• Worship Christ

Here is the final (most important) response to Christmas.  The word “worship” can be somewhat nebulous.  And there are several different ways the word is used.  Here, as I use the word, I am thinking of personal, private worship.  I’m thinking about the longings and desires of our own hearts.  I’m thinking about how we process the events of our lives and what we want inwardly more than anything else.

I get that from two words about Mary’s response:  she treasured by pondering.  Now as we come to this verse, remember her circumstances.   She had been told by an angel that she would become pregnant, but there was no other angelic instruction for her (though Zecharias and Elizabeth likely helped her prepare).  Preparing for motherhood is a daunting task in itself, but think of the difficulty of her attempts to prepare for being the mother of the Lord of Glory and hearing the whispers of infidelity behind her back.  Add to that her attempts to prepare for marriage and motherhood being disrupted by the census demand of Caesar and her unscheduled trip to Bethlehem.  And then add all the difficulties of having a baby alone in an unfamiliar town, in a stable, and without friends or family to help.  Then when someone shows up it is the shepherds — again, not the most cherished people in Israel.  If anyone was a candidate for an assessment of PTSD or depression, it was Mary.

How will she process and think on these things?  She treasured them.  The word is only used two other times in the NT; in those places it has been translated as “preserved” and “kept safe” (Mt. 9:17; Mk. 6:20).  Mary is not getting rid of her difficult memories; she is holding onto them and preserving them to make sure she remembers them.  But she is not remembering them in anxiety or anger.  She is remembering them with delight and joy.  Luke tells us that she was pondering them.  That means that she was placing the memories and ideas together and comparing them.  She is considering all the details of the story and seeing how they fit together.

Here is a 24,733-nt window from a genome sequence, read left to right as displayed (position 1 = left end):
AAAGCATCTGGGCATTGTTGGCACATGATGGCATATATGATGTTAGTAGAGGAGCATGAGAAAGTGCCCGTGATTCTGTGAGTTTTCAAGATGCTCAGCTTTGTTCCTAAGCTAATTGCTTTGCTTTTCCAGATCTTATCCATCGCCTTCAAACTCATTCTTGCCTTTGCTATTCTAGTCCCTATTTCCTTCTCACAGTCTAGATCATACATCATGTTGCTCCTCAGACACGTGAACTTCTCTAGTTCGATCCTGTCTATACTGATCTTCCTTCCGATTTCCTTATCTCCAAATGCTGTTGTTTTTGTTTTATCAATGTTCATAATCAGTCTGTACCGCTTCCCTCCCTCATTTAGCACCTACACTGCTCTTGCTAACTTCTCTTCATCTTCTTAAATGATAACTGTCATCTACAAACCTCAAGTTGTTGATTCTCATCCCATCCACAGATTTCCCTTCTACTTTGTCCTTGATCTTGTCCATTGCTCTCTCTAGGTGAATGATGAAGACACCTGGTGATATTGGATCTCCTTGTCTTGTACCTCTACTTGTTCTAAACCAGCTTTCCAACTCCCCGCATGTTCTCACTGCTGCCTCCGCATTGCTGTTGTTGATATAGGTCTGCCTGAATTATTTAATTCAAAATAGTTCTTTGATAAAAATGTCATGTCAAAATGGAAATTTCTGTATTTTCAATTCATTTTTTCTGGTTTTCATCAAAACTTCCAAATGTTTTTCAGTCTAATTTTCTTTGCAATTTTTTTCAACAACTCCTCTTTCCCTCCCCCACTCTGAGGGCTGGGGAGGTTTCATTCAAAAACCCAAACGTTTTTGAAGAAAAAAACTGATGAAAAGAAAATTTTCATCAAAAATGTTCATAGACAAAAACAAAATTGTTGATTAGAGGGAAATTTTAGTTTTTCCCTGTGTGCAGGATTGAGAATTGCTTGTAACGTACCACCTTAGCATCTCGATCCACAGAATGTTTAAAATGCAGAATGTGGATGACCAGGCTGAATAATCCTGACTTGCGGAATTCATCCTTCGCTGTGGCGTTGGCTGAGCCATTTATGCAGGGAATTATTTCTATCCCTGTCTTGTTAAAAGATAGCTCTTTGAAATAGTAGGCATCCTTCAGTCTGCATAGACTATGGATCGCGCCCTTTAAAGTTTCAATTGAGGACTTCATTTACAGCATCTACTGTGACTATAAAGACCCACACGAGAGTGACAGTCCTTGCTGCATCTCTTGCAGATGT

She is attempting to see the events through godly eye-glasses and consider what God might be doing in the midst of these memories.  And the words “treasured” and “pondering” are both present tense, which means that she was repeatedly going over all these events in her mind, considering God’s grace to her through what He was doing.

Nothing that happened — the unusual, the unexpected, the hard and the joyful (and her story had all those components) — was beyond the hand of God.  In fact, it had all been planned and prepared by God.  It was happening exactly according to His plan.  And she was thinking of her circumstance in just that way.  And that was producing joy for her.

Mary provides an example of Christian and godly remembering for us.  There are memories that are joyful and memories that are hard.  How will you remember the hard ones (including hard Christmas memories) so they become a treasure and a pleasure?  You will do well to do what Mary did — remember God in the circumstances.  There is nothing in your life that is beyond the ability of God; there is nothing in your life that is apart from the purpose and plan of God.  Your circumstances have not thwarted His plan; they are part of His plan.  (Your sin is not decreed by Him; it is your attempt to rebel against Him.  But He even uses your sin to accomplish His plan.)

This Christmas — every Christmas and every day — we do well to consider our lives and see the handiwork of God in constructing an elaborate life that will be satisfying to us and glorifying to Him.  How will you respond to Christmas?  We do well to follow the imperatives of this story by believing, declaring, and worshipping the Christ Child, the eternal God-Man, the Lord of Glory?